An annular section of graft tissue at the upstream edge of the tubular prosthesis serves in part to facilitate the attachment to the blood vessel and to generate a smooth transition zone, which reduces, if not eliminates, the chances of a clot forming at the leading edge of the tubular member.

According to another feature of the present invention, the attachment of the tubular prosthesis to the blood vessel includes the steps of (a) providing an annular reinforcement ring inside the tubular member at the upstream edge and (b) applying an annular clamping element about the blood vessel at the upstream edge to fix the blood vessel and the tubular member between the ring and the clamping element.

The reinforcement ring may be separate from the tubular member and inserted separately into the blood vessel. Alternatively, the reinforcement ring may be a rim element integral with the body of the tubular member. The annular clamping element may specifically takes the form of an elongate flexible element such as a suture, the suture being tied about the blood vessel at the upstream edge of the tubular member.

In an alternative, less preferred step, the upstream edge of the tubular prosthesis member is stapled to the blood vessel. In that event, an endoscopic or angioscopic stapling device is inserted into the blood vessel through the incision and operated to eject staples through the tubular member and the blood vessel.

According to another feature of the present invention, ultrasonic waves are generated at a point outside the blood vessel to loosen and remove hardened deposits inside the blood vessel.

Of course, the downstream edge of the tubular prosthesis may also be attached to the blood vessel.

Another endoscopic apparatus for use in visually inspecting internal body cavities comprises, in accordance with the present invention, an endoscopic insertion member, an optical fiber in the endoscopic insertion member for guiding visible electromagnetic radiation to a distal end of the endoscopic insertion member, and an image transmission guide in the endoscopic insertion member for transmitting an image from the distal end to a proximal end of the endoscopic insertion member. The apparatus further comprises an ultrasonic generator operatively connected to the endoscopic insertion member for generating an ultrasonic pressure wave at the distal end of the endoscopic insertion member, and an ultrasonic detector operatively connected to the endoscopic insertion member for sensing reflected ultrasonic waves at the distal end of the endoscopic insertion member. In addition, a video image production component is operatively connected to the image transmission guide and the ultrasonic detector for prooducing on a video monitor a video image combining structure information from both the image transmission guide and the ultrasonic detector.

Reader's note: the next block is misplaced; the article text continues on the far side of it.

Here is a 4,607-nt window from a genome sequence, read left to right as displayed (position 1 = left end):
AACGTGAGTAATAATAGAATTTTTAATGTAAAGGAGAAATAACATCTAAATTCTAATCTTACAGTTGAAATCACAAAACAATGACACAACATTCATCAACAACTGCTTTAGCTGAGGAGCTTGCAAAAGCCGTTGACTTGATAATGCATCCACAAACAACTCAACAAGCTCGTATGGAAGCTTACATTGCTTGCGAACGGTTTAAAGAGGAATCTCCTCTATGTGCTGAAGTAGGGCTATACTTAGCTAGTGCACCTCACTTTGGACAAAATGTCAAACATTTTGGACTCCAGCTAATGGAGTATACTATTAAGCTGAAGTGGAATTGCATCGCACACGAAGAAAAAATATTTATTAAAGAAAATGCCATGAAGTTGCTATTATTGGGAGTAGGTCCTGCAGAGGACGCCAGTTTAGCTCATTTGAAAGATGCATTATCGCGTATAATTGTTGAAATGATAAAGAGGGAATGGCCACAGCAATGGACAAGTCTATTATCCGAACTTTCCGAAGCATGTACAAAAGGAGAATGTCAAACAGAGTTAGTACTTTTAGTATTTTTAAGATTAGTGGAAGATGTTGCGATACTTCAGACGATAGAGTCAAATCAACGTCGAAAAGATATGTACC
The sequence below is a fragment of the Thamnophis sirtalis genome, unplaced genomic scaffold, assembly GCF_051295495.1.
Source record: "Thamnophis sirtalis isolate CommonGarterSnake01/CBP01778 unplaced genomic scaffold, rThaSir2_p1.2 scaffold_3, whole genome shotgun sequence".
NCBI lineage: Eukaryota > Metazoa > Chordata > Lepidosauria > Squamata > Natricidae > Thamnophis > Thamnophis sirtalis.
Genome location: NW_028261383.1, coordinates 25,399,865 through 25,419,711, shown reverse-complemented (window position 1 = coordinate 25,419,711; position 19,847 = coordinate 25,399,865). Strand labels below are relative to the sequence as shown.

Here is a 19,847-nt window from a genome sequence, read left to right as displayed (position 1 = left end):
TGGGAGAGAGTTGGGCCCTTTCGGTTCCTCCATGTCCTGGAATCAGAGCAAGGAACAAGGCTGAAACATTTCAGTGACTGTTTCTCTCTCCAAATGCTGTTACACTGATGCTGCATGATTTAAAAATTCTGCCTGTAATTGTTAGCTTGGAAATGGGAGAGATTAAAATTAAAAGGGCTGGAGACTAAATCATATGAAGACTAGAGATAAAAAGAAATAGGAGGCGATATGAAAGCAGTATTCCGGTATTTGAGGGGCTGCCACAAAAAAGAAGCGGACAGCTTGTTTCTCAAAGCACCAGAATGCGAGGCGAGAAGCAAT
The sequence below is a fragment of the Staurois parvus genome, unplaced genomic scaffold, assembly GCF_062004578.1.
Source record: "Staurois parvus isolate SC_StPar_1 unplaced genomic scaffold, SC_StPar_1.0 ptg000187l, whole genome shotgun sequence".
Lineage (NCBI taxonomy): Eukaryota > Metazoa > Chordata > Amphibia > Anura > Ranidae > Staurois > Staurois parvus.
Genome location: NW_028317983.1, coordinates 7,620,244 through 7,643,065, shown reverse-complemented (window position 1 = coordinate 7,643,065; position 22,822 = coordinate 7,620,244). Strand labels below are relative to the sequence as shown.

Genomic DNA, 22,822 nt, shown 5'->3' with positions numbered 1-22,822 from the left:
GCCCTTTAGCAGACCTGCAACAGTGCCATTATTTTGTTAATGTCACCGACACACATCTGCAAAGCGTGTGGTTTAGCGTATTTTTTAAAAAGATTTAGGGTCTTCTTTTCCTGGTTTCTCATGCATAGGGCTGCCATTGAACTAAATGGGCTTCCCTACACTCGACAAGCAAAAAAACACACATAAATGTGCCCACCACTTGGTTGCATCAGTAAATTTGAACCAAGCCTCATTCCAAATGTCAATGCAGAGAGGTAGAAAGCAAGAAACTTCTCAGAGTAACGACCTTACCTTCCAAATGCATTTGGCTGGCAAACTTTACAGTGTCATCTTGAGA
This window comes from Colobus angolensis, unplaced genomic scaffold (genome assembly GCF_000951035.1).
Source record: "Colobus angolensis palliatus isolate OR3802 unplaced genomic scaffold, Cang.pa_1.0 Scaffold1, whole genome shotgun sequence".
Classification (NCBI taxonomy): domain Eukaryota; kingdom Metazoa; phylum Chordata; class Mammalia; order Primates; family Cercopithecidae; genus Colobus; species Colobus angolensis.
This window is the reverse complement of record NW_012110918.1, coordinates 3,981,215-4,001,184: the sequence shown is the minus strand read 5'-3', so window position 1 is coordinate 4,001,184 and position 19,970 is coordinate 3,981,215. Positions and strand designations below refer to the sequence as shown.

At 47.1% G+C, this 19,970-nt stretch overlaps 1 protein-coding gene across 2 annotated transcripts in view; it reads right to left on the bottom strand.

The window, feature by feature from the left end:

Pursuant to another feature of the present invention, the video image production component includes means for filtering out images of moving fluids or fluid globules.

As discussed hereinabove, the endoscopic apparatus may further comprise (a) a balloon having a mouth attached about a distal end of the endoscopic insertion member so that a distal tip of the endoscopic insertion member is disposed inside the balloon, the balloon being made of a material transparent to optical radiation, and (b) an inflation component in the endoscopic insertion member for expanding the balloon from a collapsed configuration to an expanded configuration.

The attachment of the tubular tubular prosthesis to the inside of a blood vessel may be implemented by a surgical tack or staple comprising a shaft, an enlarged head portion attached to the shaft at one end thereof, and a plurality of barbs attached to the shaft at spaced locations therealong. The tack or staple barbs are preferably angled back towards the head portion of the tack.

A prosthesis for a tubular organ, comprises, in accordance with the present invention, a tubular member, a reinforcement ring at one end of the tubular member, the reinforcement ring being disposed inside the tubular member, and means for clamping the organ and the tubular member to the ring.

BRIEF DESCRIPTION OF THE DRAWING

FIG. 1A is a schematic partial cross-sectional view of an endoscopic or angioscopic device in accordance with the present invention, showing a distal viewing balloon in a collapsed insertion configuration.

FIG. 1B is a view similar to FIG. 1A, showing the balloon in a partially expanded configuration.

FIG. 1C is partially a partial schematic cross-sectional view and partially a block diagram of the endoscopic or angioscopic device of FIGS. 1A and 1B, showing the balloon in an expanded use configuration.